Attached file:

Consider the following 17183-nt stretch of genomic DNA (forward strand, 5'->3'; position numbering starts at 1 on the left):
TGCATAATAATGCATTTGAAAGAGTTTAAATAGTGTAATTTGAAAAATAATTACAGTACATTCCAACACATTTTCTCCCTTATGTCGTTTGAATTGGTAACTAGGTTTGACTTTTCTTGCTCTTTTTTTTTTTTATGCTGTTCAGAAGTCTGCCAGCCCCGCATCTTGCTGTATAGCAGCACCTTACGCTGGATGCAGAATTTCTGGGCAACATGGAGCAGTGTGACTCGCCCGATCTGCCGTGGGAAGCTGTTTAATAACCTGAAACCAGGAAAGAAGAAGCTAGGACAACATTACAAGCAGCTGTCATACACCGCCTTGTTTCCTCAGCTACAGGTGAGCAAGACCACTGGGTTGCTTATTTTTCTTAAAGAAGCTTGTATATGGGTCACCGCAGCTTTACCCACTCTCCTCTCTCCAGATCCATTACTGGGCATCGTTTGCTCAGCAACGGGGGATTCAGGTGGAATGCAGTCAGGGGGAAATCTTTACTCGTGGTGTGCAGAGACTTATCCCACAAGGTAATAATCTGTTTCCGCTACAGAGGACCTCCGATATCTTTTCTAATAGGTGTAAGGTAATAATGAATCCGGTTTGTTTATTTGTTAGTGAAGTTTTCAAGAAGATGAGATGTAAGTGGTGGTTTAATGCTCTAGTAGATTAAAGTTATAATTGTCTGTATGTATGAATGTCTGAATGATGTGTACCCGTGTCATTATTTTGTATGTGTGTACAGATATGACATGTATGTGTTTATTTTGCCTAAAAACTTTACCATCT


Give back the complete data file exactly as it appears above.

Consider the following 17183-nt stretch of genomic DNA (forward strand, 5'->3'; position numbering starts at 1 on the left):
TGCATAATAATGCATTTGAAAGAGTTTAAATAGTGTAATTTGAAAAATAATTACAGTACATTCCAACACATTTTCTCCCTTATGTCGTTTGAATTGGTAACTAGGTTTGACTTTTCTTGCTCTTTTTTTTTTTTATGCTGTTCAGAAGTCTGCCAGCCCCGCATCTTGCTGTATAGCAGCACCTTACGCTGGATGCAGAATTTCTGGGCAACATGGAGCAGTGTGACTCGCCCGATCTGCCGTGGGAAGCTGTTTAATAACCTGAAACCAGGAAAGAAGAAGCTAGGACAACATTACAAGCAGCTGTCATACACCGCCTTGTTTCCTCAGCTACAGGTGAGCAAGACCACTGGGTTGCTTATTTTTCTTAAAGAAGCTTGTATATGGGTCACCGCAGCTTTACCCACTCTCCTCTCTCCAGATCCATTACTGGGCATCGTTTGCTCAGCAACGGGGGATTCAGGTGGAATGCAGTCAGGGGGAAATCTTTACTCGTGGTGTGCAGAGACTTATCCCACAAGGTAATAATCTGTTTCCGCTACAGAGGACCTCCGATATCTTTTCTAATAGGTGTAAGGTAATAATGAATCCGGTTTGTTTATTTGTTAGTGAAGTTTTCAAGAAGATGAGATGTAAGTGGTGGTTTAATGCTCTAGTAGATTAAAGTTATAATTGTCTGTATGTATGAATGTCTGAATGATGTGTACCCGTGTCATTATTTTGTATGTGTGTACAGATATGACATGTATGTGTTTATTTTGCCTAAAAACTTTACCATCT